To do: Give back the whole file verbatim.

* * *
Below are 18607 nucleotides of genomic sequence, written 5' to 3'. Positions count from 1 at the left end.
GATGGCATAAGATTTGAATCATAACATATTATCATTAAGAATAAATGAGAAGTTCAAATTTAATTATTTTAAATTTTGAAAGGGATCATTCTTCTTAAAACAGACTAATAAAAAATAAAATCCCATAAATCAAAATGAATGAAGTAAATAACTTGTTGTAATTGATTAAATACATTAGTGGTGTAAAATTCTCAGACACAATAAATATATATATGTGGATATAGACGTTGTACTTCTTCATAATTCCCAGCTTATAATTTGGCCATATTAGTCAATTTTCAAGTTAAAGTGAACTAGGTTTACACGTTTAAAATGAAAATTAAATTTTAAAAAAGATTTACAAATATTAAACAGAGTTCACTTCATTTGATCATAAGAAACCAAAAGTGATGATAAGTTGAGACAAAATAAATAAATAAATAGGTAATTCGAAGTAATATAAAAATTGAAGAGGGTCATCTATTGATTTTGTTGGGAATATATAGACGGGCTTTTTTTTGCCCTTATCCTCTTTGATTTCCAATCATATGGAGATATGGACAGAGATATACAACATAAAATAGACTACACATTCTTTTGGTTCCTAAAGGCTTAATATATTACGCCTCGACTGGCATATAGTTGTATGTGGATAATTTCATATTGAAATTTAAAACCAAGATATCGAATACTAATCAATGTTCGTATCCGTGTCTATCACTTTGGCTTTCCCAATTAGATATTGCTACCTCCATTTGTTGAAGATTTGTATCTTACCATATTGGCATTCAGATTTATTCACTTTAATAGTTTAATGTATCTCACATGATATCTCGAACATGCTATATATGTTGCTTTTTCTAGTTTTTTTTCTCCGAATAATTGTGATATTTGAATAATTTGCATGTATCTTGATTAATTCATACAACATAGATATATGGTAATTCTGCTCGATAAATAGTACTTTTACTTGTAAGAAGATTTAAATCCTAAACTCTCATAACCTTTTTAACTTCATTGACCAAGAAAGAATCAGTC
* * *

Below are 18607 nucleotides of genomic sequence, written 5' to 3'. Positions count from 1 at the left end.
GATGGCATAAGATTTGAATCATAACATATTATCATTAAGAATAAATGAGAAGTTCAAATTTAATTATTTTAAATTTTGAAAGGGATCATTCTTCTTAAAACAGACTAATAAAAAATAAAATCCCATAAATCAAAATGAATGAAGTAAATAACTTGTTGTAATTGATTAAATACATTAGTGGTGTAAAATTCTCAGACACAATAAATATATATATGTGGATATAGACGTTGTACTTCTTCATAATTCCCAGCTTATAATTTGGCCATATTAGTCAATTTTCAAGTTAAAGTGAACTAGGTTTACACGTTTAAAATGAAAATTAAATTTTAAAAAAGATTTACAAATATTAAACAGAGTTCACTTCATTTGATCATAAGAAACCAAAAGTGATGATAAGTTGAGACAAAATAAATAAATAAATAGGTAATTCGAAGTAATATAAAAATTGAAGAGGGTCATCTATTGATTTTGTTGGGAATATATAGACGGGCTTTTTTTTGCCCTTATCCTCTTTGATTTCCAATCATATGGAGATATGGACAGAGATATACAACATAAAATAGACTACACATTCTTTTGGTTCCTAAAGGCTTAATATATTACGCCTCGACTGGCATATAGTTGTATGTGGATAATTTCATATTGAAATTTAAAACCAAGATATCGAATACTAATCAATGTTCGTATCCGTGTCTATCACTTTGGCTTTCCCAATTAGATATTGCTACCTCCATTTGTTGAAGATTTGTATCTTACCATATTGGCATTCAGATTTATTCACTTTAATAGTTTAATGTATCTCACATGATATCTCGAACATGCTATATATGTTGCTTTTTCTAGTTTTTTTTCTCCGAATAATTGTGATATTTGAATAATTTGCATGTATCTTGATTAATTCATACAACATAGATATATGGTAATTCTGCTCGATAAATAGTACTTTTACTTGTAAGAAGATTTAAATCCTAAACTCTCATAACCTTTTTAACTTCATTGACCAAGAAAGAATCAGTC